You dream of those perfect campfires you see on Instagram. You know the kind: Campmates gathered ‘round a bright blaze, cradling hipster tin mugs filled with cider and cocoa, heads thrown back in laughter. The fire’s warm glow lights the scene.

You must recreate this setting. It’s your social media duty.

So, with blazing expectations of greatness, out to the fire ring you go, armed with a full box of matches and tinder. But strike after strike, each match fizzles, chipping away at the chance for that quintessential Instagram photo moment.

Social priority sarcasm aside, a campfire — in authorized places — is a tradition many outdoor folks like to indulge in the front country. They can also be the memory-making epicenter of your camping trip.

Blame it on the weather or on your tinder — either way, you’re in need of help. Not to fret, dear camper: As with all things internet, there’s a DIY solution out there. And we’re here to provide it.

Make room in your pack for these household items, place under your tinder at your campsite and turn your legacy as a fire disaster into the fire master.

All weather campfire starter tips
When you can start a fire, you can have so many Instagram moments.

Fair Weather Campfire Starters

  1. One of the simplest tips: Make a lint collection from your laundry dryer’s lint trap.
  2. Soak wine bottle corks overnight in rubbing alcohol. Make sure the soaking container you use can be covered; otherwise the alcohol will evaporate — same with carrying them into the field.
  3. Apply a generous layer of vaseline to individual cotton balls, then place them in a Ziploc or other container until you’re ready to use.
  4. Similar to above, using wax and cotton swabs: dip the cotton in melted wax, then ignite under your tinder at the campsite. Note: please don’t use the cotton swabs that have plastic centers; burning plastic releases toxins.   
  5. Car camping? Bringing newspaper? Roll it into paper logs to create a longer burn. Take a sheet or two, tightly twist, fold at the center, then twist again to bring both sides into one “log.”  The longer burn time helps the wood in your fire ring have more time to smolder and catch fire.
All weather campfire starter tips
According to Instagram, rain-soaked camping doesn’t exist. But you can start a fire in wet weather with the tips below, then sit around like this. Epic.

Wet Weather Campfire Starters

  1. Using tip number 5, above, simply cover the twisted newspaper in wax. Scrape off a section of wax at the end when you are ready to ignite.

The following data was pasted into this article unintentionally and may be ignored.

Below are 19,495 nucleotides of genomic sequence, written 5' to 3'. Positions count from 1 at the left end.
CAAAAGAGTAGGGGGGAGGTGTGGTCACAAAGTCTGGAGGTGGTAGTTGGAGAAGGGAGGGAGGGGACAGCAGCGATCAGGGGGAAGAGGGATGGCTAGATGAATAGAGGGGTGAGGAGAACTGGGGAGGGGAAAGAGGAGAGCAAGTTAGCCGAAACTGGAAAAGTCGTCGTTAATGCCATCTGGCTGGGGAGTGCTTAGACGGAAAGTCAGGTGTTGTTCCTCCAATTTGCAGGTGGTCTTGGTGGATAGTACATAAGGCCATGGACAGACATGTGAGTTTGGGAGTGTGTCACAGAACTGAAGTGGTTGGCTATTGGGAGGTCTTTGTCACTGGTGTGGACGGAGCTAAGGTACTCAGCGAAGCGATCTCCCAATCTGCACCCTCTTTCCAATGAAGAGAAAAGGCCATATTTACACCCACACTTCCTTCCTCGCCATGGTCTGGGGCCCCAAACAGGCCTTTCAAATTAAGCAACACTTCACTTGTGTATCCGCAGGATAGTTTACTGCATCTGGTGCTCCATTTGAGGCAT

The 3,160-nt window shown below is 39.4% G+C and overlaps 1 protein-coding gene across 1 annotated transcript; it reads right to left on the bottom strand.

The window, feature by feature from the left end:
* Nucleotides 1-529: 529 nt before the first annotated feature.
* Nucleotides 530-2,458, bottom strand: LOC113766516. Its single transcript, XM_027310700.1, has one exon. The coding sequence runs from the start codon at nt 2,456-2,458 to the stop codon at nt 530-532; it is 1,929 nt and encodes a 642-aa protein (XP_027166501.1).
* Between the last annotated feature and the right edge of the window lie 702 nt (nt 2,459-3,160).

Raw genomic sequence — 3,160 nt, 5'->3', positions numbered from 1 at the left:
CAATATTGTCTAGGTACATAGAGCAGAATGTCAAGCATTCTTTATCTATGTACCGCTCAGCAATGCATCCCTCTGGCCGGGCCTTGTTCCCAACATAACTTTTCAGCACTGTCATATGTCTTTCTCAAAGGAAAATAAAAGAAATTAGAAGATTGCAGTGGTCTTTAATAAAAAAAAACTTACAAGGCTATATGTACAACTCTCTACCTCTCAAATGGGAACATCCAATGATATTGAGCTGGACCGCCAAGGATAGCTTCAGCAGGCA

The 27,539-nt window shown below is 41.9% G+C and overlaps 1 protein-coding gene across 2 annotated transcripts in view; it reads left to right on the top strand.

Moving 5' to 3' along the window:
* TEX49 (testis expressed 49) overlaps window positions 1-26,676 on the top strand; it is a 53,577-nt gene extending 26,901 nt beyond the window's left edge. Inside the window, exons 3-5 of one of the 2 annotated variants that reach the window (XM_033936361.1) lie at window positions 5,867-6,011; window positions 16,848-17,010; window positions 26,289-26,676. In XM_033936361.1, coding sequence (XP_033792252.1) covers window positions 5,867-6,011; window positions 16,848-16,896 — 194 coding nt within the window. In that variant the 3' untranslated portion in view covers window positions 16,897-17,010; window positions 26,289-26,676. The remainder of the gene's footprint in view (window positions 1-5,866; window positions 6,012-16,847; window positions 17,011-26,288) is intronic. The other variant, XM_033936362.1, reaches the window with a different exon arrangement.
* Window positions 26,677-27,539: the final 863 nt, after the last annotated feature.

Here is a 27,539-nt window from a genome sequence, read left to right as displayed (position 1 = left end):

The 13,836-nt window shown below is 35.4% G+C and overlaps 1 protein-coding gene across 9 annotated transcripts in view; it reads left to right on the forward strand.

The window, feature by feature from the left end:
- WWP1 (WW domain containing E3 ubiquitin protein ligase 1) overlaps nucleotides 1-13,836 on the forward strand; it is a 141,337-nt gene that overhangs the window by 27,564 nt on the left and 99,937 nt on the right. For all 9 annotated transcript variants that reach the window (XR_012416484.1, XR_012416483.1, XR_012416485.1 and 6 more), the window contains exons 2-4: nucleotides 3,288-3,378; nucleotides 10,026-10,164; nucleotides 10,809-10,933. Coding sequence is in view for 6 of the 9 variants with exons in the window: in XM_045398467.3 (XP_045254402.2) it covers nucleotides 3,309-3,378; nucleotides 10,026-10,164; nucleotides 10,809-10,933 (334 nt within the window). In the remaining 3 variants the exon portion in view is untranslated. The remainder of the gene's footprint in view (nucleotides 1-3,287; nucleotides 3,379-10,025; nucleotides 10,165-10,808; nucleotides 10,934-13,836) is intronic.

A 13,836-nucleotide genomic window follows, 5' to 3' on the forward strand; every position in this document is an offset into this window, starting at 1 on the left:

2. Waterproof matches? Save your cash and make your own. Melt some candle wax, then dip a match into it. Make sure you cover not just the head of the match, but also just beyond to a little of the stem, too.
  3. Fine-grade steel wool ignites readily with any spark even when soaking wet. Just keep in mind, the burn on these don’t last long so make sure your tinder is immediately available to catch the burn. If you’re out of matches but have a batter handy (check your headlamp), touching the battery’s receptors to the steel wool will also ignite it. Bonus: if you end up not needing it, it’s a great pan scrubber.
  4. Lint to the rescue again! This is probably the most involved homemade wet-weather firestarter but can burn up to 20 minutes, so it’s worth the investment for fickle weather. Cut out individual egg cups — top and bottom — from a paper egg carton (not plastic; see tip #4 in the “Fair Weather” section). Pack each cup with lint, close the cup using twine or dental floss. Keep a six-inch tail of the string to help you lower the “egg cup” into a pot of melted wax, making sure the entire thing is coated. Dry before packing.

Bonus: An easy tinder tip — handheld pencil sharpeners are easy to pack and the shavings they create are easily ignitable. If allowed (please confirm first), you can gather pencil-sized dry twigs from the ground to create the shavings. If you’re in a desert area or otherwise not permitted to gather wood, pack a pencil.

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Although she’s a Florida girl, exploration called her away after the final bell of her high school career. Leaving home to journey westward alone, she chased the sun to Utah. Over the years, she was consumed with skiing, climbing, kayaking, mountain biking and getting lost on back roads. But exploration continued to call. After closing her bakery — which funded college courses and adventure — she stored her possessions and hit the road again, on a quest to reach the distant places of North America. For three years she lived in her little Mazda 3 and skied the backcountry of Alaska, slept under the northern lights in the Yukon Territory, ice climbed Colorado's frozen canyons and rock climbed across the continent, photographed Nova Scotia’s coves, backpacked in southern US wildernesses and munched on sugared tamarindo in the jungles of Mexico. But living in a car started to feel limiting, so after seeing the many glories this continent had to offer, she chose the only place fitting for an explorer to spend a lifetime of wild wonder: British Columbia. Dual citizenship in hand, she settled along the Powder Highway in the Selkirks and is now making her home between four walls and deeply wooded mountains. When she's not playing the part of a photojournalist, Gina can be found collaborating with women worldwide through her nonprofit, Outdoor Women's Alliance, and working to improve her outdoor skills and wilderness safety certifications.